The technology has been around for a number of years but only recently has become mainstream with Microsoft products having it automatically turned on.
ClearType, a trademark of Microsoft, was first announced at the November 1998 COMDEX exhibition. The technology was first introduced in software in January 2000 as an always-on feature of Microsoft Reader, which was released to the public in August 2000. ClearType was later introduced as an operating system feature in Windows XP, where it was kept turned off by default. In Windows Vista, ClearType is turned on by default. In Microsoft Office 2007 and Internet Explorer 7, ClearType turned on by default, even if it is not enabled throughout the operating system. ClearType is also an integrated component of the Windows Presentation Foundation text rendering engine.
It is always good to check Wikipedia first. The catch here is that Terminal Services has typically turned ClearType off. At least this was true for Windows Server 2003.
Citrix has announced this in a support article about ClearType.
Microsoft ClearType works correctly inside an ICA session with Citrix Presentation Server running on Windows 2000 Server, but it does not work with Presentation Server version 4.5 running on Windows Server 2003.
With Windows 2000 Server, Microsoft introduced ClearType, a font display technology that improves font display resolution.
In Windows Server 2003, Microsoft have released an update that now enables ClearType support for Terminal Services making it available for Remote Desktop users.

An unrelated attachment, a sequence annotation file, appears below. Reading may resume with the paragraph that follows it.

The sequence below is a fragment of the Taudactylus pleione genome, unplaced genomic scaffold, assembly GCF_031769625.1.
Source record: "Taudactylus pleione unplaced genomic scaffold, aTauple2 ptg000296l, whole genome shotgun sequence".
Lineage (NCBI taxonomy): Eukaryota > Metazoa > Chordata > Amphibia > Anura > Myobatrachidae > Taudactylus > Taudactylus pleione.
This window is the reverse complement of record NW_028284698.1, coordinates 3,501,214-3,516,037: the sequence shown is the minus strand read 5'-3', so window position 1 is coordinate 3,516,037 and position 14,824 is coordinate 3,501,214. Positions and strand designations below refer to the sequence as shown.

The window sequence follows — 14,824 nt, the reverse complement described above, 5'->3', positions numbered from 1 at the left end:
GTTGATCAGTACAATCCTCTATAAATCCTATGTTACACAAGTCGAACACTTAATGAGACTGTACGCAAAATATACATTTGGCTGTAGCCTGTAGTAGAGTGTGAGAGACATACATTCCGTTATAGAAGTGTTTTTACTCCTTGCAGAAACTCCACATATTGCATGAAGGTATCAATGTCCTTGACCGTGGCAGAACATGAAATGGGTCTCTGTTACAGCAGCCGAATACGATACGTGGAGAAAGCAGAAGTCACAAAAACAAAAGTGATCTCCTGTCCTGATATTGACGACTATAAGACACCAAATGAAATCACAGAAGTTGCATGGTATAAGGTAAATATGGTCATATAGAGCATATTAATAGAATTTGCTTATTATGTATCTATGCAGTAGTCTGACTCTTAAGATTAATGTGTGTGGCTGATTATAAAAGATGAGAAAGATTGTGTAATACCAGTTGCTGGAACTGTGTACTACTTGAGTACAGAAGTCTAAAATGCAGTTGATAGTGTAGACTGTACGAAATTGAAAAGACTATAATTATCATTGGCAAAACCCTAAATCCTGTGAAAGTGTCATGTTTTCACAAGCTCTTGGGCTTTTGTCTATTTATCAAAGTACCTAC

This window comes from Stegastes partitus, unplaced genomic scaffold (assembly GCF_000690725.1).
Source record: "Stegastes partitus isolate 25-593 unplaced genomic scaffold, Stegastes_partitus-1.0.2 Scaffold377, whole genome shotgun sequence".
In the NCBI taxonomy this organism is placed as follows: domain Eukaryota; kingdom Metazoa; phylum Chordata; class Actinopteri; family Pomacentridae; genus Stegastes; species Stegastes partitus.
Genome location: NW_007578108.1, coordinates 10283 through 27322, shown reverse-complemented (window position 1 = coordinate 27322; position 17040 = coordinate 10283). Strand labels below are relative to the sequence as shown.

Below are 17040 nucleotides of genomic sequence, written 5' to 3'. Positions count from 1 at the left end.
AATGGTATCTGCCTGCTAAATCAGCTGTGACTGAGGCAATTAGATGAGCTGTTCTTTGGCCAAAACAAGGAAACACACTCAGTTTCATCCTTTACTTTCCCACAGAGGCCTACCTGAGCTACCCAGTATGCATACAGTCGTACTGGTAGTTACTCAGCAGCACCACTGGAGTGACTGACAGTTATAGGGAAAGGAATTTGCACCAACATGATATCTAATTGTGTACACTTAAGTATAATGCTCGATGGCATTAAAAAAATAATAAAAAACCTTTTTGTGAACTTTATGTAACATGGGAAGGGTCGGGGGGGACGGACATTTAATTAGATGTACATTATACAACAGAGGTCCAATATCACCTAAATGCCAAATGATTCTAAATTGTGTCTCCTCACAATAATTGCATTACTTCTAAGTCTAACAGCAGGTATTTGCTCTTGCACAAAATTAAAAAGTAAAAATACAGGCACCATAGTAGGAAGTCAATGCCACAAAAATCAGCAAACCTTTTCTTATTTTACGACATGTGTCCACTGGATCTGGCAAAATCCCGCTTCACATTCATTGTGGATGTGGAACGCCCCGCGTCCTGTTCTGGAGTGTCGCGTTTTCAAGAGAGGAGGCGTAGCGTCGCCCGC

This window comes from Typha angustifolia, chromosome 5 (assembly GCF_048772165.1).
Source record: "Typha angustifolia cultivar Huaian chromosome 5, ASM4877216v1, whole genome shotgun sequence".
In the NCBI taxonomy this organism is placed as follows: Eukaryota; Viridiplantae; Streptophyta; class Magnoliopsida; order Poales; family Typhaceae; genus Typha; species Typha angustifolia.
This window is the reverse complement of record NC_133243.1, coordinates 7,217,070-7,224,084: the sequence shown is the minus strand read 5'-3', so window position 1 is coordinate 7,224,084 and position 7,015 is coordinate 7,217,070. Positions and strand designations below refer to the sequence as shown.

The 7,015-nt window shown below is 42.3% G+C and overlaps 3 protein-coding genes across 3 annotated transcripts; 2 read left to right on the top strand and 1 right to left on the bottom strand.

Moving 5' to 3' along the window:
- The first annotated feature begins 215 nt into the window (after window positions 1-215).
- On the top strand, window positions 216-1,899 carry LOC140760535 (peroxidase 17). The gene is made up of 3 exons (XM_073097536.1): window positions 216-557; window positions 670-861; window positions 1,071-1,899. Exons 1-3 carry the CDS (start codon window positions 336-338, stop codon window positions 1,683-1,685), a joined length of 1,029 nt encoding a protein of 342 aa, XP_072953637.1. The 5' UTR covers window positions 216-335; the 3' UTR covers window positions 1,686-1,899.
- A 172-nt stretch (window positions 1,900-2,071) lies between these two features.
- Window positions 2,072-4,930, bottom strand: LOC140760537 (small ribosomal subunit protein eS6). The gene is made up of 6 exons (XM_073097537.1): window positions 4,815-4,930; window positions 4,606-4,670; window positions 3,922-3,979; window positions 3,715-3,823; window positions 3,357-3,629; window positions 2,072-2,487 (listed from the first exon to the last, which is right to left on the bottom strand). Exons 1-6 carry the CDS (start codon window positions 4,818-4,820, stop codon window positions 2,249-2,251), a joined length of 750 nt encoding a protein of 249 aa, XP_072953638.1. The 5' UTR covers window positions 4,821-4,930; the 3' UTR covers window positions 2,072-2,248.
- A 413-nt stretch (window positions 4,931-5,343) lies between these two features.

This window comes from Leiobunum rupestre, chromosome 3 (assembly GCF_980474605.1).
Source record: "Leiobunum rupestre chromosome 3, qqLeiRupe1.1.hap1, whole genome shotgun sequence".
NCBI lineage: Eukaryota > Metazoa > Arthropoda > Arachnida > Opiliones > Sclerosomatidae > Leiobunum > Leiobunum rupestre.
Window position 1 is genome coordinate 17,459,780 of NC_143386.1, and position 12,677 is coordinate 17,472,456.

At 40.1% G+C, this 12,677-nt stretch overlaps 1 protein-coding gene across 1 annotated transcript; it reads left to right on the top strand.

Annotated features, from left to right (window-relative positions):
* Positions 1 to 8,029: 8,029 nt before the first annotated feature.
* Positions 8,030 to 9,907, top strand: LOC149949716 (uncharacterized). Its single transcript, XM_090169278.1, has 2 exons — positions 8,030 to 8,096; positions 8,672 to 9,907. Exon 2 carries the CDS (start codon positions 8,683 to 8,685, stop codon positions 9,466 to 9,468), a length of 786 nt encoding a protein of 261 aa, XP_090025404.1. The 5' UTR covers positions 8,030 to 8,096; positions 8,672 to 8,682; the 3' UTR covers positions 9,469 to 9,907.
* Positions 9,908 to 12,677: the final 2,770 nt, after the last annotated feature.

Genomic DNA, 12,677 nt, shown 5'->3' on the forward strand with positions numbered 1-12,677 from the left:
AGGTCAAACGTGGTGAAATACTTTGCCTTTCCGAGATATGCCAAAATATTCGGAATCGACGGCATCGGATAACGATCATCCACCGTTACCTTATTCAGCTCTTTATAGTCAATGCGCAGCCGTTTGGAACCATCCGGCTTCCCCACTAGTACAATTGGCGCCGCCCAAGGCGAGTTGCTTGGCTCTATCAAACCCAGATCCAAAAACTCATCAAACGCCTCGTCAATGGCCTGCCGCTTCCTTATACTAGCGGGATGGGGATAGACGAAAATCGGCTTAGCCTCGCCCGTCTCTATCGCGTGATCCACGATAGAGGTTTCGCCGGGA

For further information please see Article 946633 The “Font smoothing” feature has no effect in Windows Server 2003 terminal sessions
Citrix is currently working on an update to Presentation Server version 4.5 for Windows Server 2003 to utilize this new Microsoft Update for Terminal Services to provide ICA users with ClearType support.
Please note that Microsoft has only recently allowed this to work on Windows Server 2003. The hotfix announcement is from March 6, 2008.
Internally ClearType has been discussed several times as part of the XenDesktop and XenApp projects. XenDesktop received a benefit when ClearType just worked due to it not being Terminal Services based. XenApp needed the hotfix. There is one step left and that is to enable ClearType on XenApp for 4.5 and 5.0. Internal reports suggest that it does not suffer from the change for performance.
Internet Explorer 7 and Microsoft Office 2007 both expect ClearType and apparently Outlook looks pretty bad without it. At this point it really does not make sense to keep it off if there is no penalty for doing so.
Overall this is a very simple way to make things look the same between local and remote.
During Summit 2008, a video was released from Mark Templeton
. The video is fairly brief and summarizes the current visions of Citrix. At this time, the concept of XenApp was first introduced. The video seems to be missing the typical high energy presence of Mark so I suspect it was taken after a very long day. You can just click the picture to see the video.